“Where is the child who has been born king of the Jews? For we observed his star at its rising, and have come to pay him homage.” Mt 2:2
I was blessed with great peripheral vision. It allows me to see things many people miss. My brother, on the other hand, was not. The difference in our range of vision was always an issue when we drove together. I would see an eagle flying far off to the side of the car and call attention to it. My brother would not see it and tell me I was wrong.
My brother’s reaction is typical among those who do not see what others do. It is not limited to a hawk resting in a distant tree. Great mathematicians have a vision for numbers few possess. Exceptional musicians see notes and compositions in a way I’ll never comprehend. Take any profession from builders to bankers, artists to astronomers; corporate executives to inventors; each sees in a specific way few outside their profession understand.
There is an issue with sight in the story of the wise men that has always bothered me. How do you know when you are directly under a star? For example, how can one tell if a specific star is over Minneapolis or St. Paul? I don’t see it.
Pastors tend to create less than accurate answers to questions like these. At the same time, modern intellectuals will minimize the intelligence of the ancients, like the wise men. The truth probably rests somewhere in between. Two things are for certain. Mystery is an integral part of faith and life. And, someone in the ancient world saw something we in the modern world missed. Just because we do not see it, does not grant us the right to say it is false.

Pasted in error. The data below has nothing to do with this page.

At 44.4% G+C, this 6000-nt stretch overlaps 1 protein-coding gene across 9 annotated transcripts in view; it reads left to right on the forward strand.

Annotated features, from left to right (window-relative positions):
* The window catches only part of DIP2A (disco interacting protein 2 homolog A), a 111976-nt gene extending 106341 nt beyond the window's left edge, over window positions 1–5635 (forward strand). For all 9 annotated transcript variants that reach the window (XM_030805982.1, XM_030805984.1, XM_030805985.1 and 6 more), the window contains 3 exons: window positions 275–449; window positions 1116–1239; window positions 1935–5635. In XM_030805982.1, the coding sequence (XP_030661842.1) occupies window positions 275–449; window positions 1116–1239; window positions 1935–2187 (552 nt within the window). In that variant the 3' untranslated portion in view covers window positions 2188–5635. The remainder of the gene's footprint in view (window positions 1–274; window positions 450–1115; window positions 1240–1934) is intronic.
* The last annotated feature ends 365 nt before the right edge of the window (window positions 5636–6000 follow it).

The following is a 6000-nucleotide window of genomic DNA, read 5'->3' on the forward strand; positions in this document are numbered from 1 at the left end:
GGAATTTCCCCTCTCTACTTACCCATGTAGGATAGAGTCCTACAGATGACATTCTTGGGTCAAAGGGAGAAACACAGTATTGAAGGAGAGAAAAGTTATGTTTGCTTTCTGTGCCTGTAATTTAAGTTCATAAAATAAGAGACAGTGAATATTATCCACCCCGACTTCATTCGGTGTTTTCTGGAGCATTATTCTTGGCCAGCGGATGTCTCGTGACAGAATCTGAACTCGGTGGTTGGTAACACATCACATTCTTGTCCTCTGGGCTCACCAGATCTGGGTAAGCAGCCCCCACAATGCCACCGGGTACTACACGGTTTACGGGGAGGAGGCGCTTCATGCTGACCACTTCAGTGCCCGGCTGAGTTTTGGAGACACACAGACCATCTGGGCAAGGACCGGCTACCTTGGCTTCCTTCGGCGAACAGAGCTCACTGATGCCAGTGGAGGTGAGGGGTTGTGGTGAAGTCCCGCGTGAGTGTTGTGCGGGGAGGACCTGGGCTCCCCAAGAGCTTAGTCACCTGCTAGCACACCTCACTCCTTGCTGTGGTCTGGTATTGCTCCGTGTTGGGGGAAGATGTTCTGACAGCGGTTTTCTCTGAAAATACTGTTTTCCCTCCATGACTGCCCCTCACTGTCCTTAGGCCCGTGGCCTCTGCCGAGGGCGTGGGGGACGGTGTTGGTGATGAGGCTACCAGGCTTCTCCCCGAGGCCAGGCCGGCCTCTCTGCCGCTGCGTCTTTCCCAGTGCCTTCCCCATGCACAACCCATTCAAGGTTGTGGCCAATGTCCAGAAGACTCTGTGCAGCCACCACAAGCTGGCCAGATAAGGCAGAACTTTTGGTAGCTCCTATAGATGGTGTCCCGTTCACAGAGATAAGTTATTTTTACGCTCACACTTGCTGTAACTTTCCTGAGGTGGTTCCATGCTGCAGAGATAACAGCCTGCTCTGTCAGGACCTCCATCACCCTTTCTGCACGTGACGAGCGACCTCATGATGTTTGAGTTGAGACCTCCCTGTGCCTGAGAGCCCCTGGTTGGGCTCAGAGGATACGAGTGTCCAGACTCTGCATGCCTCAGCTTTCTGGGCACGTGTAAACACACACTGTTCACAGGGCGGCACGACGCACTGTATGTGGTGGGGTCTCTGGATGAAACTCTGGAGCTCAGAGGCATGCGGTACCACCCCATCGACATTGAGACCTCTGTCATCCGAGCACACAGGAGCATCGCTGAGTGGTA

Throughout the biblical story of Christmas, the people trained to see God do not. The story does not take place in the Temple. Nor are the characters priests. Even the first formal proclamation of the baby Jesus’ uniqueness comes from outside the Jewish faith altogether. Why did the priests not see the same star as the wise men?
There is a lesson here for those who are willing to see it. God acts within the hearts of those open to receive the interaction, without discretion of condition. Here, the fullness of God descends upon the earth most inconspicuously. However, throughout scripture, God comes into the ordinary aspects of life with its blessings, challenges, and fractures. Sanctuaries are places for giving thanks, not necessarily divine encounters.
Do you see God working in your life? Your sight might improve if you just open up your heart to the encounter.
Click to read: Matthew 2: 1-12
- When was a time you saw something others did not? Or, you failed to see something other did?
- How did it make you feel?
- How open is your heart to encounter God?
- What practices help your heart open up?